“Desperate Housewives” was written out of frustration. “The sitcom market had dried up,” said Mr. Cherry, whose previous major credit was executive producer and writer on “The Golden Girls.” “I didn’t have anyone interested in me. At the time I was 40. I’m 42 now. I was determined to show people I know how to write.”
Interviewed at his office, Mr. Cherry recalled sitting with his mother at her home in Orange County watching the news coverage of the 2002 trial of Andrea Yates, who was found guilty of drowning her five children in a bathtub.
“I was horrified by this,” Mr. Cherry said. “I turned to her and said, ‘Gosh, can you imagine a woman so desperate that she would hurt her own children?’ My mother took her cigarette out of her mouth and said, ‘I’ve been there.’ I said, ‘What?’ You have to understand I’ve always seen my mom as the perfect wife and mother, a woman who aspired to being a homemaker. That’s what she wanted and that was her life. And it was shocking to find out that she indeed had moments of great desperation when my sisters and I were little and my dad was off getting a master’s degree in Oklahoma and she was alone with three kids, 5, 4 and 3, who were just bouncing off the walls, and she was starting to lose it. She started telling me these stories. And I realized if my mother had moments like this, every woman who is in the suburban jungle has. And that’s where I got the idea to write about four housewives.”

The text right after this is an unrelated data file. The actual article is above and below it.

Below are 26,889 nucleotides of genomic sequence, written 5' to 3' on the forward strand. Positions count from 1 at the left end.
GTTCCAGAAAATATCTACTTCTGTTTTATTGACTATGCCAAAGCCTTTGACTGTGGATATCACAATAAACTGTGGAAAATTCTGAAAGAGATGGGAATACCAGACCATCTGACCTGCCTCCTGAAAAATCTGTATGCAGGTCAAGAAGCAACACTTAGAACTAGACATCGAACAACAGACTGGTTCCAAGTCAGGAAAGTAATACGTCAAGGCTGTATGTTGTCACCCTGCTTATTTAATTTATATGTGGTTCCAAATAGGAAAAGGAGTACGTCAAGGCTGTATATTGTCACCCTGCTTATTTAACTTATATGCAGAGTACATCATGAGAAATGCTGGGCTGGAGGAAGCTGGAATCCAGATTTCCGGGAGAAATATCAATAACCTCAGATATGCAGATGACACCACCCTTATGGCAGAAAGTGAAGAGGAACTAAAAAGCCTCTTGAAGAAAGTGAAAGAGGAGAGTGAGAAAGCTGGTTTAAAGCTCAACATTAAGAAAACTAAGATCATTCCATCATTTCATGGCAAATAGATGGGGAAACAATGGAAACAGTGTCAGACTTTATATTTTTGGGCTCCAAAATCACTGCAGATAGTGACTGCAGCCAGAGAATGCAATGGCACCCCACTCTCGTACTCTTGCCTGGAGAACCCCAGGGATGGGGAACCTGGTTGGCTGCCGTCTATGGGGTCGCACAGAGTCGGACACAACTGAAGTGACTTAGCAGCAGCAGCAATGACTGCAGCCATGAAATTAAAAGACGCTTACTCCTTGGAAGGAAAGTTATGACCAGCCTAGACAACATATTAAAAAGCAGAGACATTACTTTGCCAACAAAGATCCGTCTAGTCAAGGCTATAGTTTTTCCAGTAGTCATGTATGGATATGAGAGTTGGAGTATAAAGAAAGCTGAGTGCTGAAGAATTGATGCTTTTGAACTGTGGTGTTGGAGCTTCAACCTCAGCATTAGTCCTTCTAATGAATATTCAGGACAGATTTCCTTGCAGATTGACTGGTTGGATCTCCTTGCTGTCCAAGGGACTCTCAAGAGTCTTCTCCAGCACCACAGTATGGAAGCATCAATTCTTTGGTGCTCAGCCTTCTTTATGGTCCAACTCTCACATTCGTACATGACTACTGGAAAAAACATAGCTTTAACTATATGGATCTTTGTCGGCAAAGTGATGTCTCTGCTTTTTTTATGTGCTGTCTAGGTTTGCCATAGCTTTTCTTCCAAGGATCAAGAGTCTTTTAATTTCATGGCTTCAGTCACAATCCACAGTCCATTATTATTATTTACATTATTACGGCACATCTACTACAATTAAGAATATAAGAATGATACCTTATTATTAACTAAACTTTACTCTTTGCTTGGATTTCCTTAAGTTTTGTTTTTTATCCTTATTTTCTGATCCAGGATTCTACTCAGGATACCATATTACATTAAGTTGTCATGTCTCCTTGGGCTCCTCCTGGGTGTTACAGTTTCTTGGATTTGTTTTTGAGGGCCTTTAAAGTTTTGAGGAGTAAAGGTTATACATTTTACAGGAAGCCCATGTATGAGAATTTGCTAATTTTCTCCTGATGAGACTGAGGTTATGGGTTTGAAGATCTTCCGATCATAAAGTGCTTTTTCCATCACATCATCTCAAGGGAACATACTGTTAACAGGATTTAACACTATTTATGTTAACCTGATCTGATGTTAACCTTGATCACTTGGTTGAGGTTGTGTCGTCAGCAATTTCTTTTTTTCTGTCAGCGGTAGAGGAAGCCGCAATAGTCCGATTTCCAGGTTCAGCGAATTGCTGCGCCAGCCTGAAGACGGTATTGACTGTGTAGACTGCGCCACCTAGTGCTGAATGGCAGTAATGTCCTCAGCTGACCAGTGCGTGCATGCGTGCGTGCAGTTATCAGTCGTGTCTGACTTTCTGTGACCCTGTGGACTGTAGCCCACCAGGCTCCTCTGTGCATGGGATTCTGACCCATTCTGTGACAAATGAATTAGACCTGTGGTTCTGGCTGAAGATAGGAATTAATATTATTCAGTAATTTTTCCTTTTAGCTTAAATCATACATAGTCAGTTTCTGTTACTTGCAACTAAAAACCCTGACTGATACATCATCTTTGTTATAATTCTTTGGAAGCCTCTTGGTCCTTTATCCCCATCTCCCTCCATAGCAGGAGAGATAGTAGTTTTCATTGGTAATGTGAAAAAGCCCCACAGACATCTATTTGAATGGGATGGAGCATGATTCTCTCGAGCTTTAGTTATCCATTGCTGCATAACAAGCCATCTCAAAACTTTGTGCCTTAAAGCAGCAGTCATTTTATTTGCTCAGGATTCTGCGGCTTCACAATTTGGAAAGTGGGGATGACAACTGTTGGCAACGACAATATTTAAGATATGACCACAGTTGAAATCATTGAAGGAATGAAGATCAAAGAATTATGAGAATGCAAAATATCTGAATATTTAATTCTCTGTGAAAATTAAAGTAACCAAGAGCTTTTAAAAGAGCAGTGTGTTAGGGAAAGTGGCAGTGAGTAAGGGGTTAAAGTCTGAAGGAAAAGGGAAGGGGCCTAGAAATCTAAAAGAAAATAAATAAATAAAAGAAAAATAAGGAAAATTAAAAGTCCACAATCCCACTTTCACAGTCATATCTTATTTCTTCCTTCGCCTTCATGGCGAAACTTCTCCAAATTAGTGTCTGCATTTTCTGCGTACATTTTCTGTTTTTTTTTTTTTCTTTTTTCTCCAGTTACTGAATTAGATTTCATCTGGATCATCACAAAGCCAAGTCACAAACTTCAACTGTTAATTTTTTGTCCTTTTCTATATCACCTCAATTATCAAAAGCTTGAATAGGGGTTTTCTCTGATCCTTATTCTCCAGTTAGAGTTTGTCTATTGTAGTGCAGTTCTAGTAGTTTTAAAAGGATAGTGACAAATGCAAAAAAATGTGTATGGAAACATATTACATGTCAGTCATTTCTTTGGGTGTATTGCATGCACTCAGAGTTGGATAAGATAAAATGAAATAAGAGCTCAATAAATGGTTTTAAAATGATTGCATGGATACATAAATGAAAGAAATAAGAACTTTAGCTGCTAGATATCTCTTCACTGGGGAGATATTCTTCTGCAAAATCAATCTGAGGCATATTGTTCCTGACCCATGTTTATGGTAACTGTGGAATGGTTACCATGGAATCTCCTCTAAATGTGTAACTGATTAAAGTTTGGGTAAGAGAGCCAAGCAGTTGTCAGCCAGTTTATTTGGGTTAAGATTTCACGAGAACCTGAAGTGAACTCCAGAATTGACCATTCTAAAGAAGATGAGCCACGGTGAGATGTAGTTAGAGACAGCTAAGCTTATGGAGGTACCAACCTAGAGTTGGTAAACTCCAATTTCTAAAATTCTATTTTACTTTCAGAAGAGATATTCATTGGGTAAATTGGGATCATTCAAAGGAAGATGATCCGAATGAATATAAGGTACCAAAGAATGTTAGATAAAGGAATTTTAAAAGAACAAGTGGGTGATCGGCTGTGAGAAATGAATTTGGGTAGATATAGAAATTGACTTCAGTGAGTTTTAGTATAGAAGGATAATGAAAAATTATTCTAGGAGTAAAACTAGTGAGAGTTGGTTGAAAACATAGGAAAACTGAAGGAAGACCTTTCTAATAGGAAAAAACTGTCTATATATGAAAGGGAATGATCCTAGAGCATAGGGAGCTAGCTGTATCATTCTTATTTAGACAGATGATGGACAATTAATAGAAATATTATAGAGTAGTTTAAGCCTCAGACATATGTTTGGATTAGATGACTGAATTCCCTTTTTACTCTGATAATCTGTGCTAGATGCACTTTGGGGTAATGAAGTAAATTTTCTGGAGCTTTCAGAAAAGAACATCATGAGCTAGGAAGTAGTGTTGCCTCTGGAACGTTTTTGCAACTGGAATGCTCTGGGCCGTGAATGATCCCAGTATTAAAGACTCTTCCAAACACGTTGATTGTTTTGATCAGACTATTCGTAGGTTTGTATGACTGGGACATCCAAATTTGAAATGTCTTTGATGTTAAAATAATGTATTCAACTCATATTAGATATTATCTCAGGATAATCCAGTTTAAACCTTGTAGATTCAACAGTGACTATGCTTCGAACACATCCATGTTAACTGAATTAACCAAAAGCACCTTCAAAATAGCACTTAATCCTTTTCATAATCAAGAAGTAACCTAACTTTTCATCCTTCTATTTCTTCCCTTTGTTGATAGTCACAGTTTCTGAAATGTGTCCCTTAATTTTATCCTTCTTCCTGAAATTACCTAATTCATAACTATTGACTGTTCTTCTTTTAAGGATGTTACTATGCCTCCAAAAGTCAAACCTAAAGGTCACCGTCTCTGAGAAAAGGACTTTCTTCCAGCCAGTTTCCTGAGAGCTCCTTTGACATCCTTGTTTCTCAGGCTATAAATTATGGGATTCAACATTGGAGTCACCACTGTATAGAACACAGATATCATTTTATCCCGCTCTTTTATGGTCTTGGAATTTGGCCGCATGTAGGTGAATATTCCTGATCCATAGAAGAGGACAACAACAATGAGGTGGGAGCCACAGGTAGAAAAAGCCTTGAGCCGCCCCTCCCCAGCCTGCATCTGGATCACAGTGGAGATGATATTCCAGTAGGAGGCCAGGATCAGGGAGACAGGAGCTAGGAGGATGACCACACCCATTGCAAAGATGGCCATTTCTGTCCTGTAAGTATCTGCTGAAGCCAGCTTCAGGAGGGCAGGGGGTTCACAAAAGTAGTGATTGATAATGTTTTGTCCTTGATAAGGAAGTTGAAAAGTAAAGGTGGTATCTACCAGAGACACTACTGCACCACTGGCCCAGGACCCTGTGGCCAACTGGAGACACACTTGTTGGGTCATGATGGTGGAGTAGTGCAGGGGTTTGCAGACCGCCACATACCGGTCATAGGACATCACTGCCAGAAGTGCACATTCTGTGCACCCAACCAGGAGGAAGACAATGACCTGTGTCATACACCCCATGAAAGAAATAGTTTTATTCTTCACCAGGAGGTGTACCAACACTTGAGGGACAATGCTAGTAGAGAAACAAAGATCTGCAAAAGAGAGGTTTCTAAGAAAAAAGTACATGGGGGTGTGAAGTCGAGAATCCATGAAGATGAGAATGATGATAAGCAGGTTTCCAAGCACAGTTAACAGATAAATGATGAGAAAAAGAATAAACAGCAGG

aspire to do sth：to have a strong wish or hope to do or have something;
Bounce off the walls：to be too excited and have a lot of energy.